I’ve spent the last couple of months working with teachers as they unpack the new Kansas state history / government standards. And I’m still loving it. What better way to spend a summer than hanging out with other history geeks, discussing and, yes . . . sometimes, arguing about history stuff.

I will admit, I may not be enjoying it so much two months from now but today? Yup, it’s still a good time.

Much of the discussion and arguing as been about the balance between content and process. If you’ve followed the epic tale of how the new standards were created, you are well aware that the document encourages the importance of the historical thinking process. The old standards paid lip service to the idea of process –

compares contrasting descriptions of the same event in United States history to understand how people differ in their interpretations of historical events.

but in a lot of ways, it was a document focused on all of the things that kids grow up hating about history – long lists of people, places, and events. So we’ve talked about what content, how much content, what processes, how can we teach the processes without ignoring foundational knowledge, you get the idea. And during a summer training, sitting around a table drinking Diet Pepsi, it can seem a bit unreal.

But school starts soon. And when you’ve got a room full of 13 year olds staring you in the face, it becomes all too real. So . . . my advice?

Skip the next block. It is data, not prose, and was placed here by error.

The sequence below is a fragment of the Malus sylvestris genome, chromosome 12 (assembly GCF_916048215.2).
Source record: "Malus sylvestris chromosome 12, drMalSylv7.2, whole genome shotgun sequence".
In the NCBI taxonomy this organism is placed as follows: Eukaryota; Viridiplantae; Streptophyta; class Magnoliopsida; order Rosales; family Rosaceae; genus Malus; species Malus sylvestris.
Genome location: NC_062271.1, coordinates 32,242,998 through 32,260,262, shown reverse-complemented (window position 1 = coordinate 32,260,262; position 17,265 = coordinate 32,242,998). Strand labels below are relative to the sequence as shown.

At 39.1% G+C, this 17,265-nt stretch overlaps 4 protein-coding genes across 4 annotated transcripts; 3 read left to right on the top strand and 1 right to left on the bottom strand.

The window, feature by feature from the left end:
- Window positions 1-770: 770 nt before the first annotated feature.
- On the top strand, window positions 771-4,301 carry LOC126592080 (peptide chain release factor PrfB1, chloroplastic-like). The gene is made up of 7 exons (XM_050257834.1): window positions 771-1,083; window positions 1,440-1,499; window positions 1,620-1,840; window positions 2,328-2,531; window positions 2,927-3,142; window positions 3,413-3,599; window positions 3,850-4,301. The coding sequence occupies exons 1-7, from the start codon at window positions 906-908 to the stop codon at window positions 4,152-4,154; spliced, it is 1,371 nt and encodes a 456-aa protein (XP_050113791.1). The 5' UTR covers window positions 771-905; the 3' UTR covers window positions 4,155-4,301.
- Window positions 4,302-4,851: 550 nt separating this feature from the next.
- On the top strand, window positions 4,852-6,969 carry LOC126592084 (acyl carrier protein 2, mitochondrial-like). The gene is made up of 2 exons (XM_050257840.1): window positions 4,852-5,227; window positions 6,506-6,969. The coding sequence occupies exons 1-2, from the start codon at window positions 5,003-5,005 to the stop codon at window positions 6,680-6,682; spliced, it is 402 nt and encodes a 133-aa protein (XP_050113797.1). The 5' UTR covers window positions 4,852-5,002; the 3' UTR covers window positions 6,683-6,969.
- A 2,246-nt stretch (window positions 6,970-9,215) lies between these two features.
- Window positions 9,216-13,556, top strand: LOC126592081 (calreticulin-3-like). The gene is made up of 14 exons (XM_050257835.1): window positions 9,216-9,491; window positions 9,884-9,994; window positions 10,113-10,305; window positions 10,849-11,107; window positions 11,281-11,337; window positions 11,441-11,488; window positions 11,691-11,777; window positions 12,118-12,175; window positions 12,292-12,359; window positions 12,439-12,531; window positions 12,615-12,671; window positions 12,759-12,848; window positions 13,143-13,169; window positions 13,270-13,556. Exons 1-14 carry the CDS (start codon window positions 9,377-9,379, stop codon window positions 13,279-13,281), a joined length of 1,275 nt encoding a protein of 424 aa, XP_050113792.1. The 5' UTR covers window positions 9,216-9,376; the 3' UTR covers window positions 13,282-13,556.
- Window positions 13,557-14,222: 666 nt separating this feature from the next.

Ask better questions.

Sure . . . you’ll want to provide opportunities to help them think historically and understand how to go about answering the question. Provide scaffolding and support with tools, websites, and resources. Maybe even a bit of direct instruction.

And then . . . step out of the way. Let them struggle. Don’t give them the answer. Cause they’ll ask. The system has trained them to expect us to give them the answer. Hang in there and let ’em dangle a bit.

We simply can’t give them the answers anymore. Marco Torres once asked a room full of social studies teachers to describe their curriculum and instruction. After hearing long lists of dates and places and people and events, he came back with another question:

If I can Google everything you just said, what value are you adding to the learning that takes place in your classroom?

At the recent 2013 ISTE conference, Will Richardson asked a similar question:

I’m a big advocate of open phone tests. If we’re asking questions kids can answer on their phones, why are we asking the questions?


The questions we should be asking need to be “un-Googleable.” Things like:

  • What really happened in Boston on March 5, 1770?
  • Was dropping the atomic bomb on Hiroshima the humane or inhumane thing to do?
  • What is the best form of government?
  • Were African Americans really free following the US Civil War?
  • What is the best balance between state and federal power?
  • What does a “More Perfect” union mean?
  • Is it ever okay to violate the Bill of Rights?
  • What is the solution to the dropping water table in Western Kansas?
  • Should the local county commission allow energy companies to drill fracking wells within county boundaries?
  • How much influence does the environment have on historical events?
  • What name should be given to the federal land contested by General Custer’s 7th Calvary and the combined forces of Lakota, Northern Cheyenne and Arapaho tribes in June 1876?

Kids can’t Google these. They can’t use Siri. They can’t use print or online encyclopedias. They’re gonna have to think historically.

You’ll probably never find the perfect balance between content and process. But asking great questions is a great place to start. The value you bring to learning is designing the learning that happens around these questions and the historical thinking processes that you teach your kids.

What question will you start the year with?